Camara played for Saint-Étienne, Lens and Marseille in France (playing in the 1999 UEFA Cup Final for the latter) before transferring to Liverpool.
A cult hero and crowd favourite at Anfield, Camara is best remembered for playing at Anfield against West Ham in October 1999, the morning after the death of his father, scoring the winning goal and then dropping to his knees in front of the Anfield Road stand with tears flowing. He also managed to score in three successive Premier League games for the Reds in late autumn of 1999. On 13 February, he scored the winner at Highbury, leading Liverpool to a 1–0 win over Arsenal. Despite his short spell at Liverpool, he was voted in 91st position in the 2006 poll "100 Players Who Shook The Kop", which was conducted by the official Liverpool Football Club web site. Camara's placing made him the second highest placed African player, behind Bruce Grobbelaar.
Signed by manager Harry Redknapp on 21 December 2000 for a fee of £1.5 million which, depending on other factors, could have risen to £2.6 million, Camara announced, "I've come to West Ham to play, play, play – and score, score, score. If it was a question of money, I could have stayed at Liverpool and picked it up. I need to play, and if I don't it is totally pointless." Making his West Ham debut on 23 December 2000 in a 2–1 away defeat to Leicester City, Camara went on to play only fourteen games, in all competitions, without scoring at all.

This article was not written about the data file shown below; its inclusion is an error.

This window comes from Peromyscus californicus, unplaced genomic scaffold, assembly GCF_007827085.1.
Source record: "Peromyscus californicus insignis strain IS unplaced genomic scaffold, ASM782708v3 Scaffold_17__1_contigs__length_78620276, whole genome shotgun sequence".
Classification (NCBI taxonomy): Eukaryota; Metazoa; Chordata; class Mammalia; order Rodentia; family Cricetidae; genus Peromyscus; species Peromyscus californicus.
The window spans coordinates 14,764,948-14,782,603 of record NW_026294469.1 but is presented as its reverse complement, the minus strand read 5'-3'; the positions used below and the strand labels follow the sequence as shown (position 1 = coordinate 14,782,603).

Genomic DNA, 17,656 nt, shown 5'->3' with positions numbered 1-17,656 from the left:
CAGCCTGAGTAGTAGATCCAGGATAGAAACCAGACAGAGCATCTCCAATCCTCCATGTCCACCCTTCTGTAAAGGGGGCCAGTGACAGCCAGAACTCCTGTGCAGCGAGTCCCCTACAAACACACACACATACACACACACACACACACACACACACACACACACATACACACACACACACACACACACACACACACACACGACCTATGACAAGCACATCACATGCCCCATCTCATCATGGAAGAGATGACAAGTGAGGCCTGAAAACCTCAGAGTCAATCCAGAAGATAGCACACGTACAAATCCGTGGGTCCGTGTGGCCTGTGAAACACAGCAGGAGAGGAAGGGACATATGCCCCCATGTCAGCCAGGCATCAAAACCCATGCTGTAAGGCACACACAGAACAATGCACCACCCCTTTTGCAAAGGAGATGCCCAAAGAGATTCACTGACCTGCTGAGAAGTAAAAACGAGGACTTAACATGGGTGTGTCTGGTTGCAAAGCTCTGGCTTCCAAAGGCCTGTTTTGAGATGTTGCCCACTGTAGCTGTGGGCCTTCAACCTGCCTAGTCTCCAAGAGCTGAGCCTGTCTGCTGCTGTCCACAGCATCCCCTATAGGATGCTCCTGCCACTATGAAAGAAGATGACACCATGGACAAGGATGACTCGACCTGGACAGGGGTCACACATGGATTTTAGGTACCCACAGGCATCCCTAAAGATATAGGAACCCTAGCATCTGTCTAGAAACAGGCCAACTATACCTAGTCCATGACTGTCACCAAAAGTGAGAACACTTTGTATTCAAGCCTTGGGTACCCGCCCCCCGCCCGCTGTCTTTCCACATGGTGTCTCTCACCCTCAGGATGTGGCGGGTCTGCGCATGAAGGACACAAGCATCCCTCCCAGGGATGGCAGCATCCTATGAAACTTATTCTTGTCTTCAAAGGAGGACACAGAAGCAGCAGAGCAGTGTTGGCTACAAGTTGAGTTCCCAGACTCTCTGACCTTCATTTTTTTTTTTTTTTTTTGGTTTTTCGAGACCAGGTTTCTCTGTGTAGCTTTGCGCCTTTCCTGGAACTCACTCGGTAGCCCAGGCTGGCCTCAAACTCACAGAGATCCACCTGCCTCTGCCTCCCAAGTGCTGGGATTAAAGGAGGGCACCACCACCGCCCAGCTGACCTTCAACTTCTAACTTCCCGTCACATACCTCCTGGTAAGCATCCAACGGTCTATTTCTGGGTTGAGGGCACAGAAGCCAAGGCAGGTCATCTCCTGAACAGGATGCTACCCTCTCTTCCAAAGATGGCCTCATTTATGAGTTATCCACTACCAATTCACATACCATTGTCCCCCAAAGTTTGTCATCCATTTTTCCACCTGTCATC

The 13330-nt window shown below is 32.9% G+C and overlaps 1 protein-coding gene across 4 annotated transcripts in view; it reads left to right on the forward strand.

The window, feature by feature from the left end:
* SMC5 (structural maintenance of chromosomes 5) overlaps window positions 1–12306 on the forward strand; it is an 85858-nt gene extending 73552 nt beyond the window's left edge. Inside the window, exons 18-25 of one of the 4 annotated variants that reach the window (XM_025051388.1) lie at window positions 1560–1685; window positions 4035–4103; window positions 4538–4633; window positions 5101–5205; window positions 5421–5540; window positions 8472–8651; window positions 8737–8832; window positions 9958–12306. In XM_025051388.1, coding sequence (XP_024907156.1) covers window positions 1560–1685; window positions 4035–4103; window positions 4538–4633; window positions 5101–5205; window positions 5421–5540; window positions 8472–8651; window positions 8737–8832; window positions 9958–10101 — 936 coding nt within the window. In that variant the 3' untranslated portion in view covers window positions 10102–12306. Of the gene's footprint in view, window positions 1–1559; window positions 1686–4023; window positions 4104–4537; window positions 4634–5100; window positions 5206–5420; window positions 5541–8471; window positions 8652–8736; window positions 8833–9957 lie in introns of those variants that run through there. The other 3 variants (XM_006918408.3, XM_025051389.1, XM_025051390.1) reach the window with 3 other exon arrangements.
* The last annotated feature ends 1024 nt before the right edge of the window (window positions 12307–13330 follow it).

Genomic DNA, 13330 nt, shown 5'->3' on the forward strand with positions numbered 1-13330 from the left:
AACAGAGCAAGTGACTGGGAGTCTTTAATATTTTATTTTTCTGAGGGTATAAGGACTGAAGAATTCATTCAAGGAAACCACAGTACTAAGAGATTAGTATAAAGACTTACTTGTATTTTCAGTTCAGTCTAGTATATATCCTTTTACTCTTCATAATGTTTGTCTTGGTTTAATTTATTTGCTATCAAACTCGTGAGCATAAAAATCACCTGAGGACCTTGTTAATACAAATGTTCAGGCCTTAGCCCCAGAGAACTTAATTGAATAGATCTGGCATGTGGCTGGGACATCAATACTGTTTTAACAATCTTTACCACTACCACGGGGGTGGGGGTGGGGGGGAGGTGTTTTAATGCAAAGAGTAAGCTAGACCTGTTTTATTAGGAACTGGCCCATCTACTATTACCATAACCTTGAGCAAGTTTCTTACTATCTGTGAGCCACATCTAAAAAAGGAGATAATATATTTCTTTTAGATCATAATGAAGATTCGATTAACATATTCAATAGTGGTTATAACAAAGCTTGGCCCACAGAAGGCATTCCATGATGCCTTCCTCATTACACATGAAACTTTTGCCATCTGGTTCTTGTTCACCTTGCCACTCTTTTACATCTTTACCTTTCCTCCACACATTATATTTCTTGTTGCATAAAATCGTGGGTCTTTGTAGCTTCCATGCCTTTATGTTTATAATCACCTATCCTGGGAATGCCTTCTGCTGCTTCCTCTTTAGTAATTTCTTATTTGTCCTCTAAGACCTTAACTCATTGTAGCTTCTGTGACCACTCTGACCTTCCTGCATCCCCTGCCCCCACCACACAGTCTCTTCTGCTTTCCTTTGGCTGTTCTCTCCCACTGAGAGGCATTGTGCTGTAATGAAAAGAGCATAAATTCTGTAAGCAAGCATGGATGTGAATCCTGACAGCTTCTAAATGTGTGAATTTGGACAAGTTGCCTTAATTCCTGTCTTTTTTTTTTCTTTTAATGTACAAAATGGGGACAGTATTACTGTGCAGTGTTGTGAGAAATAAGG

In January 2003 Camara was sent out on loan to Al-Ittihad for the remainder of the 2002–03 season.
Following West Ham's relegation in 2003 from the Premier League Camara left the club for Al-Siliya after his contract was terminated by mutual consent.
Titi Camara was a stalwart of the Guinea team from the early 1990s until the early 2000s. He is regarded as a key protagonist in Guinea's return to respectability in African football and played for his country at the 2004 African Nations Cup, where he scored 3 goals in the Group Stage, which meant he finished just one goal behind the leading scores of the tournament.
In December 2005, he was linked with the vacant manager's job with the Guinea national team. On 13 May 2009, Captain Moussa Dadis Camara, the President of Guinea publicly announced that he wanted him to manage the national team. At the end of May 2009, Camara was named the National Technical Director (NTC). On 9 June 2009, Camara was named the Head Coach of the Syli National to succeed Robert Nouzaret. Camara was serving in dual capacities of NTC and head Coach of the Syli National. On 15 September 2009, three months following his nomination as head coach of the Syli National, Camara was replaced by Mamadi Souaré, a former Captain of the Syli National, following poor results, lack of cooperation/understanding with certain conspicuous members of the Guinean Football Federation (FGF), and absence of "cordial" relations with certain key elements of the Syli National.
In September 2003, alleging breach of contract Camara sued West Ham United. In 2006 West Ham successfully defended the High Court breach of contract claim brought by Camara.
In December 2010 Camara was made Sports Minister of Guinea by newly elected president Alpha Condé making him the country's first ex-sportsman to hold a government post. He was replaced in October 2012.